#2 Traditional lore and customs
Traditional lore and customs may vary between tribes. Based on my readings, the stories, songs, and history of Indigenous people tell them where they have come from (creators, cultural heroes and ancestors) and where they are going. It is my understanding that while the knowledge and practices may vary between tribes, the ultimate teaching passed down through generations is to respect the lore of the land. Caring for Country is a custodial responsibility that is at the core of Indigenous culture. Therefore, it is important to understand and respect the traditional lore and customs that are unique to each Indigenous group.
#3 Indigenous language
It is important for environmental managers to understand and respect Indigenous people understanding of the environment and how it is significant to the local language and community. From my readings, I understand that sacred sites are often given their own distinct name, title, song, story, Dreaming and meaning. If a particular sacred site disappears, the traditional story linked to that site or site’s meaning in language could be lost forever.
#4 Traditional knowledge
The ancient knowledge of our Indigenous People is derived from a culture that has sustained the survival of its people for 60,000 years. It is my understanding that the traditional knowledge of Indigenous People comes from the many generations of habitation on traditional lands, which is evident through the deep relationship. Indigenous people have with their land, sky, and waters. As environmental practitioners, it is important to understand and respect this relationship and let it guide us towards best practice environmental management planning.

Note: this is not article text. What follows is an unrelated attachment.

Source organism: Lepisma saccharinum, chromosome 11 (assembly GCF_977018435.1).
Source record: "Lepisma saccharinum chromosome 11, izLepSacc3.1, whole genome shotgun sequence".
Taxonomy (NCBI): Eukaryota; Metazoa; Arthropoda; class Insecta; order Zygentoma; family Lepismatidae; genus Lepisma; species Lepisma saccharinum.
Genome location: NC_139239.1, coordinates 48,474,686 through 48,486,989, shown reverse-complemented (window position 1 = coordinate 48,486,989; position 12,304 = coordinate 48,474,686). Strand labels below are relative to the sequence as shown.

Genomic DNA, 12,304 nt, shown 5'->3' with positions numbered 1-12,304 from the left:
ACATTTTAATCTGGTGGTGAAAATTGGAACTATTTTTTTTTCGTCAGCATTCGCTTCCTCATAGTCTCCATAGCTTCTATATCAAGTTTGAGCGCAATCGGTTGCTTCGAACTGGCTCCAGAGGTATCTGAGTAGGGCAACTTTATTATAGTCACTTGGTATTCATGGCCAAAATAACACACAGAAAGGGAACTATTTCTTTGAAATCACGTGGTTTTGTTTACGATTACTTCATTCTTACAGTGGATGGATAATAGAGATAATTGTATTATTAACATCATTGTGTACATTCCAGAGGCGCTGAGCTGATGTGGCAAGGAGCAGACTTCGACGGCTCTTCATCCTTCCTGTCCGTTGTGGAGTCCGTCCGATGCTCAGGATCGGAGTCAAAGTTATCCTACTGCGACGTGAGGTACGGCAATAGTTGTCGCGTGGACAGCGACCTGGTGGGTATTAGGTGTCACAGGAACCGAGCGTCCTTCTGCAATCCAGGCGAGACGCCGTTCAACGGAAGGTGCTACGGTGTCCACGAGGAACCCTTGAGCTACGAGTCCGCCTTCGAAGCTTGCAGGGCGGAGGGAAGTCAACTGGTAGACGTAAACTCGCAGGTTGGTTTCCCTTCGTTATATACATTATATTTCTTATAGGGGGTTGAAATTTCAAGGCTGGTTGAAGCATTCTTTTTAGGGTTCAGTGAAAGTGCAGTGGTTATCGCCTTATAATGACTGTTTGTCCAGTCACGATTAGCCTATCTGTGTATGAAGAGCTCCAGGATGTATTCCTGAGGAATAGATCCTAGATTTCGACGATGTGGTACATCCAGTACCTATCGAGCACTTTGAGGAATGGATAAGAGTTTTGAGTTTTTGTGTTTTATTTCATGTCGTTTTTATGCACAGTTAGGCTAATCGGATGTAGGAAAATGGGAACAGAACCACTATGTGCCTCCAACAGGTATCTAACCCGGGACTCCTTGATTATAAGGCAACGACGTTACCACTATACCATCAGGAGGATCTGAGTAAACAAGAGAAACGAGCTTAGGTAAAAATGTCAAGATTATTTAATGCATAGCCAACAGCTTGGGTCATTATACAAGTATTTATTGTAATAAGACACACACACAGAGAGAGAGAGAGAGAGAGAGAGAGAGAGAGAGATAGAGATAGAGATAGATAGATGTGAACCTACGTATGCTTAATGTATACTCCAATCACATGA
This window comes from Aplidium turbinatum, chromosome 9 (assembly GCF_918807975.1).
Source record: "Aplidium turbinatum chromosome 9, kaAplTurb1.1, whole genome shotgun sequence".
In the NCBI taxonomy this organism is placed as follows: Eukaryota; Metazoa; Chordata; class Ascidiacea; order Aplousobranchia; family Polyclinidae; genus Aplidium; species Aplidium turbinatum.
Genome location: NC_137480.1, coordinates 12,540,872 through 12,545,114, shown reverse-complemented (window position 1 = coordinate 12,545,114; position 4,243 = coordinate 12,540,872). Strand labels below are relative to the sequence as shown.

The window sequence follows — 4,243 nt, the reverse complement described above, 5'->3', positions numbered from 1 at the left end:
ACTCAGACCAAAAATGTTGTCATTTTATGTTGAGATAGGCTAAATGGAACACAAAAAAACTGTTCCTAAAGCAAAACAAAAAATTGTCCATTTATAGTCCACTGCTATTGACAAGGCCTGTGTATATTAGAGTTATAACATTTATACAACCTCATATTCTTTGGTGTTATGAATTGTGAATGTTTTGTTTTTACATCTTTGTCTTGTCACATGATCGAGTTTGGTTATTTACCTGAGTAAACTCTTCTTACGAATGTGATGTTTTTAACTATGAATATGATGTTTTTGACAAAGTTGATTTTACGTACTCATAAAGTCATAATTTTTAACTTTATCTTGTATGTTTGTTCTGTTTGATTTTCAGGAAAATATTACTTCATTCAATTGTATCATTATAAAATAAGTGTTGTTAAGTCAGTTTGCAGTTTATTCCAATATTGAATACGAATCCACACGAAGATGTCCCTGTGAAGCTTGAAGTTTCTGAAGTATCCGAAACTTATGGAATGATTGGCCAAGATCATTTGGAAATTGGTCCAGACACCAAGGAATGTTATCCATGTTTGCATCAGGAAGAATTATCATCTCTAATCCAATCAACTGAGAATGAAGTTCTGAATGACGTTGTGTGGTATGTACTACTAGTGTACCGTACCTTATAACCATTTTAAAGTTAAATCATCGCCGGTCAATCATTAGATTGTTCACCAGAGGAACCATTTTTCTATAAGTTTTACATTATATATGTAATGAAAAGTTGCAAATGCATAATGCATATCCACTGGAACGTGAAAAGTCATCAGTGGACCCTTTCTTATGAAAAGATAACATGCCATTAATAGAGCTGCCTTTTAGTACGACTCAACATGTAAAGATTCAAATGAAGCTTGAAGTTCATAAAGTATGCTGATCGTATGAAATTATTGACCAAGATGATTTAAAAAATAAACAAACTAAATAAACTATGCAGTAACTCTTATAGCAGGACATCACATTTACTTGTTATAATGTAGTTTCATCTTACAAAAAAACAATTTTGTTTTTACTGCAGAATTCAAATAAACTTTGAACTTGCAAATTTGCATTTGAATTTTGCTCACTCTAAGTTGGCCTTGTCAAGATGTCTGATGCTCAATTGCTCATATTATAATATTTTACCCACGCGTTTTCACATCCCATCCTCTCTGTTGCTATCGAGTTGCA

#5 Gender responsibilities
It is important to acknowledge and respect that Indigenous people have gender responsibilities. From my readings, I have come to understand that although men and women may share certain roles, they may also have separate responsibilities, and as their responsibilities differ, so do their stories, songs, and ceremonies. My interpretation of gender responsibilities has led me to believe that it may be traditionally unacceptable for men or women to know or hear about cultural activities of the opposite sex. Therefore, men and women maintain different understandings and knowledge about Country. As environmental practitioners, it is important to understand and respect that Indigenous people need to be culturally consulted on activities proposed that may intervene with the natural balance, as it may include gender-specific issues (men’s business and women’s business).
#6 Custodial responsibilities and wellbeing
Indigenous people have custodial responsibilities that ensure their people’s wellbeing and their ancestors (creators). I understand that these responsibilities are evident through the kinship system that mandates people’s obligation to care for the land and be custodians of one’s land, sky, and waters. It is essential to understand and respect the custodial responsibilities of Indigenous people as the wellbeing of Country supports the wellbeing of its people. Indigenous people are healthy when their Country is healthy and when they can contribute to the way it is managed.